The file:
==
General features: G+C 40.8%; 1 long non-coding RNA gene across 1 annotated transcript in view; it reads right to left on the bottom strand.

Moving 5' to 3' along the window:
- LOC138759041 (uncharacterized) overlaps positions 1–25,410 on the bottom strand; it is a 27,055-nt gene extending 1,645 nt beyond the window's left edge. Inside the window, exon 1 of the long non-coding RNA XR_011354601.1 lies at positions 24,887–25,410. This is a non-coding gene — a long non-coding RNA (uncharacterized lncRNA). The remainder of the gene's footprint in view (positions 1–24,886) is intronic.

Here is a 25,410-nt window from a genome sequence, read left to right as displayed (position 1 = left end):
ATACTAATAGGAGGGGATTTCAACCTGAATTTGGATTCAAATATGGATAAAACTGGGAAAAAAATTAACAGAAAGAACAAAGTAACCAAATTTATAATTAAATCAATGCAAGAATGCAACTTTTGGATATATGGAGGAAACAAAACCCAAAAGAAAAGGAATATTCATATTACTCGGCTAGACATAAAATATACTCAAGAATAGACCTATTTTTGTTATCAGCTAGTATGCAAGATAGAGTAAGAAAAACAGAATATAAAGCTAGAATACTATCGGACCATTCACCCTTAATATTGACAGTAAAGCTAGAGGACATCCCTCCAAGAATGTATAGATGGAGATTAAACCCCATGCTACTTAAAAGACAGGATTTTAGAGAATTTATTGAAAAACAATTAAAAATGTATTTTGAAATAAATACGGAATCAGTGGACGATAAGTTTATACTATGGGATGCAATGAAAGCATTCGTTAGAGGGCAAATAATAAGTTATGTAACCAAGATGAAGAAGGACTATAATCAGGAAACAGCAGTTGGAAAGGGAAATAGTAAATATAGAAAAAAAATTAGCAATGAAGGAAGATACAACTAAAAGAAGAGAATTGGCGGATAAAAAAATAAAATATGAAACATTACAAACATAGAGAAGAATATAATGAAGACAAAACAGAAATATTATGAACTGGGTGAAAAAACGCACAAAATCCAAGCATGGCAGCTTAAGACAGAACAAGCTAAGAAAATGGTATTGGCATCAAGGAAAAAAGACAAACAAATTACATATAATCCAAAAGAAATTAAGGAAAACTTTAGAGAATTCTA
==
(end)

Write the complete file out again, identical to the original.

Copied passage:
General features: G+C 40.8%; 1 long non-coding RNA gene across 1 annotated transcript in view; it reads right to left on the bottom strand.

Moving 5' to 3' along the window:
- LOC138759041 (uncharacterized) overlaps positions 1–25,410 on the bottom strand; it is a 27,055-nt gene extending 1,645 nt beyond the window's left edge. Inside the window, exon 1 of the long non-coding RNA XR_011354601.1 lies at positions 24,887–25,410. This is a non-coding gene — a long non-coding RNA (uncharacterized lncRNA). The remainder of the gene's footprint in view (positions 1–24,886) is intronic.

Here is a 25,410-nt window from a genome sequence, read left to right as displayed (position 1 = left end):
ATACTAATAGGAGGGGATTTCAACCTGAATTTGGATTCAAATATGGATAAAACTGGGAAAAAAATTAACAGAAAGAACAAAGTAACCAAATTTATAATTAAATCAATGCAAGAATGCAACTTTTGGATATATGGAGGAAACAAAACCCAAAAGAAAAGGAATATTCATATTACTCGGCTAGACATAAAATATACTCAAGAATAGACCTATTTTTGTTATCAGCTAGTATGCAAGATAGAGTAAGAAAAACAGAATATAAAGCTAGAATACTATCGGACCATTCACCCTTAATATTGACAGTAAAGCTAGAGGACATCCCTCCAAGAATGTATAGATGGAGATTAAACCCCATGCTACTTAAAAGACAGGATTTTAGAGAATTTATTGAAAAACAATTAAAAATGTATTTTGAAATAAATACGGAATCAGTGGACGATAAGTTTATACTATGGGATGCAATGAAAGCATTCGTTAGAGGGCAAATAATAAGTTATGTAACCAAGATGAAGAAGGACTATAATCAGGAAACAGCAGTTGGAAAGGGAAATAGTAAATATAGAAAAAAAATTAGCAATGAAGGAAGATACAACTAAAAGAAGAGAATTGGCGGATAAAAAAATAAAATATGAAACATTACAAACATAGAGAAGAATATAATGAAGACAAAACAGAAATATTATGAACTGGGTGAAAAAACGCACAAAATCCAAGCATGGCAGCTTAAGACAGAACAAGCTAAGAAAATGGTATTGGCATCAAGGAAAAAAGACAAACAAATTACATATAATCCAAAAGAAATTAAGGAAAACTTTAGAGAATTCTA